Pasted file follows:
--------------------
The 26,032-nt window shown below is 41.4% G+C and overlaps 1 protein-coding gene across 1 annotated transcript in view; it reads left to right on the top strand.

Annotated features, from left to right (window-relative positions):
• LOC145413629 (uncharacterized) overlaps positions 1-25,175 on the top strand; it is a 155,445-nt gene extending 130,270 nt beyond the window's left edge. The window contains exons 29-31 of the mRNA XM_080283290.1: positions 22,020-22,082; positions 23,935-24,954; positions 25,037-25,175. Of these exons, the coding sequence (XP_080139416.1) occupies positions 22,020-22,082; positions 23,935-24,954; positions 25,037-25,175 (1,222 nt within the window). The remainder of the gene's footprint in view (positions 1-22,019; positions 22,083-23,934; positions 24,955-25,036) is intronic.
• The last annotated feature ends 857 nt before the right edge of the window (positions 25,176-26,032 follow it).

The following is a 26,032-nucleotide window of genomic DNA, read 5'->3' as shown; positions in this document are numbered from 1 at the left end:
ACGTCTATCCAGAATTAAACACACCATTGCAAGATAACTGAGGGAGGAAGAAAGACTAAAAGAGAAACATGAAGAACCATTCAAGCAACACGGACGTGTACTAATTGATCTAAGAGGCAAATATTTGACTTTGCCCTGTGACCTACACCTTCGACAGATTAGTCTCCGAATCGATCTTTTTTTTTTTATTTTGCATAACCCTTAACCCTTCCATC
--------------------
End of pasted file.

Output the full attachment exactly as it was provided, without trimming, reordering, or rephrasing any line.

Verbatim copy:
The 26,032-nt window shown below is 41.4% G+C and overlaps 1 protein-coding gene across 1 annotated transcript in view; it reads left to right on the top strand.

Annotated features, from left to right (window-relative positions):
• LOC145413629 (uncharacterized) overlaps positions 1-25,175 on the top strand; it is a 155,445-nt gene extending 130,270 nt beyond the window's left edge. The window contains exons 29-31 of the mRNA XM_080283290.1: positions 22,020-22,082; positions 23,935-24,954; positions 25,037-25,175. Of these exons, the coding sequence (XP_080139416.1) occupies positions 22,020-22,082; positions 23,935-24,954; positions 25,037-25,175 (1,222 nt within the window). The remainder of the gene's footprint in view (positions 1-22,019; positions 22,083-23,934; positions 24,955-25,036) is intronic.
• The last annotated feature ends 857 nt before the right edge of the window (positions 25,176-26,032 follow it).

The following is a 26,032-nucleotide window of genomic DNA, read 5'->3' as shown; positions in this document are numbered from 1 at the left end:
ACGTCTATCCAGAATTAAACACACCATTGCAAGATAACTGAGGGAGGAAGAAAGACTAAAAGAGAAACATGAAGAACCATTCAAGCAACACGGACGTGTACTAATTGATCTAAGAGGCAAATATTTGACTTTGCCCTGTGACCTACACCTTCGACAGATTAGTCTCCGAATCGATCTTTTTTTTTTTATTTTGCATAACCCTTAACCCTTCCATC